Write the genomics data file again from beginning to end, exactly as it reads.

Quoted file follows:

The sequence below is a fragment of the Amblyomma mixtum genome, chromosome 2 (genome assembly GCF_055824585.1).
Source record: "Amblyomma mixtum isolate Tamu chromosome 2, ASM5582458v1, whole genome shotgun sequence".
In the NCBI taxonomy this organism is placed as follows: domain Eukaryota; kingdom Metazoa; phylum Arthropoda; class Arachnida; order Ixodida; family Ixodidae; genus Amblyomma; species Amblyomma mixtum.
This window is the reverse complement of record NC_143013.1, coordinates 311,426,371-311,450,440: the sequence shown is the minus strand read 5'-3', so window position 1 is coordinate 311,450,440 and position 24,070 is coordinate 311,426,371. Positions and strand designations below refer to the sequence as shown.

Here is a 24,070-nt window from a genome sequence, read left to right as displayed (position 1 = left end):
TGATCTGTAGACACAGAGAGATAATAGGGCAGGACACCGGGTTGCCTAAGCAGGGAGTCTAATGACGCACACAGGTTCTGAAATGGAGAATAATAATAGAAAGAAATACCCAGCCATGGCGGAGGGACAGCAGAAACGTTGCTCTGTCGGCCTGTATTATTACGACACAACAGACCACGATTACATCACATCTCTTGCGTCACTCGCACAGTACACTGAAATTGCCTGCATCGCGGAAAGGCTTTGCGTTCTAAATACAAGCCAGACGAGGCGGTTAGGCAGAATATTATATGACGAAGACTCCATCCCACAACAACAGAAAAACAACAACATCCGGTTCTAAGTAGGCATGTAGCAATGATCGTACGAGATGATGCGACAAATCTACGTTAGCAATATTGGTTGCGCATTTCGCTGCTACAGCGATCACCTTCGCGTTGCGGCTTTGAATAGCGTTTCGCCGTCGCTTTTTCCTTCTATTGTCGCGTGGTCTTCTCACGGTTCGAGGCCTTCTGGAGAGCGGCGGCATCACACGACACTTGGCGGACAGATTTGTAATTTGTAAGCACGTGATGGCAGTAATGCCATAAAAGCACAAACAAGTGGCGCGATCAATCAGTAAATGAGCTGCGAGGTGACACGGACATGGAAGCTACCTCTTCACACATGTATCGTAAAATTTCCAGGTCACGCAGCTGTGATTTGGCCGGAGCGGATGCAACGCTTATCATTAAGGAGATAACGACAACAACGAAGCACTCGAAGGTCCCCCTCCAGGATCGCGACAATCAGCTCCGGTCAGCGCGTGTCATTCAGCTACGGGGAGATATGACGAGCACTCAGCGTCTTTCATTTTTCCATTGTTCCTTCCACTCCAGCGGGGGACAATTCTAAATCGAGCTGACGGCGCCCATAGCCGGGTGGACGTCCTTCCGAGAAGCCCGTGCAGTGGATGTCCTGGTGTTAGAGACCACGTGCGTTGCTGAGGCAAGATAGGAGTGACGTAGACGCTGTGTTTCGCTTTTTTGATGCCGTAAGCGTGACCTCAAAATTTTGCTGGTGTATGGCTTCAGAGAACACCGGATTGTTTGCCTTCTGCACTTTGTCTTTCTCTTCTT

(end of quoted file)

The sequence below is a fragment of the Amblyomma mixtum genome, chromosome 2 (genome assembly GCF_055824585.1).
Source record: "Amblyomma mixtum isolate Tamu chromosome 2, ASM5582458v1, whole genome shotgun sequence".
In the NCBI taxonomy this organism is placed as follows: domain Eukaryota; kingdom Metazoa; phylum Arthropoda; class Arachnida; order Ixodida; family Ixodidae; genus Amblyomma; species Amblyomma mixtum.
This window is the reverse complement of record NC_143013.1, coordinates 311,426,371-311,450,440: the sequence shown is the minus strand read 5'-3', so window position 1 is coordinate 311,450,440 and position 24,070 is coordinate 311,426,371. Positions and strand designations below refer to the sequence as shown.

Here is a 24,070-nt window from a genome sequence, read left to right as displayed (position 1 = left end):
TGATCTGTAGACACAGAGAGATAATAGGGCAGGACACCGGGTTGCCTAAGCAGGGAGTCTAATGACGCACACAGGTTCTGAAATGGAGAATAATAATAGAAAGAAATACCCAGCCATGGCGGAGGGACAGCAGAAACGTTGCTCTGTCGGCCTGTATTATTACGACACAACAGACCACGATTACATCACATCTCTTGCGTCACTCGCACAGTACACTGAAATTGCCTGCATCGCGGAAAGGCTTTGCGTTCTAAATACAAGCCAGACGAGGCGGTTAGGCAGAATATTATATGACGAAGACTCCATCCCACAACAACAGAAAAACAACAACATCCGGTTCTAAGTAGGCATGTAGCAATGATCGTACGAGATGATGCGACAAATCTACGTTAGCAATATTGGTTGCGCATTTCGCTGCTACAGCGATCACCTTCGCGTTGCGGCTTTGAATAGCGTTTCGCCGTCGCTTTTTCCTTCTATTGTCGCGTGGTCTTCTCACGGTTCGAGGCCTTCTGGAGAGCGGCGGCATCACACGACACTTGGCGGACAGATTTGTAATTTGTAAGCACGTGATGGCAGTAATGCCATAAAAGCACAAACAAGTGGCGCGATCAATCAGTAAATGAGCTGCGAGGTGACACGGACATGGAAGCTACCTCTTCACACATGTATCGTAAAATTTCCAGGTCACGCAGCTGTGATTTGGCCGGAGCGGATGCAACGCTTATCATTAAGGAGATAACGACAACAACGAAGCACTCGAAGGTCCCCCTCCAGGATCGCGACAATCAGCTCCGGTCAGCGCGTGTCATTCAGCTACGGGGAGATATGACGAGCACTCAGCGTCTTTCATTTTTCCATTGTTCCTTCCACTCCAGCGGGGGACAATTCTAAATCGAGCTGACGGCGCCCATAGCCGGGTGGACGTCCTTCCGAGAAGCCCGTGCAGTGGATGTCCTGGTGTTAGAGACCACGTGCGTTGCTGAGGCAAGATAGGAGTGACGTAGACGCTGTGTTTCGCTTTTTTGATGCCGTAAGCGTGACCTCAAAATTTTGCTGGTGTATGGCTTCAGAGAACACCGGATTGTTTGCCTTCTGCACTTTGTCTTTCTCTTCTT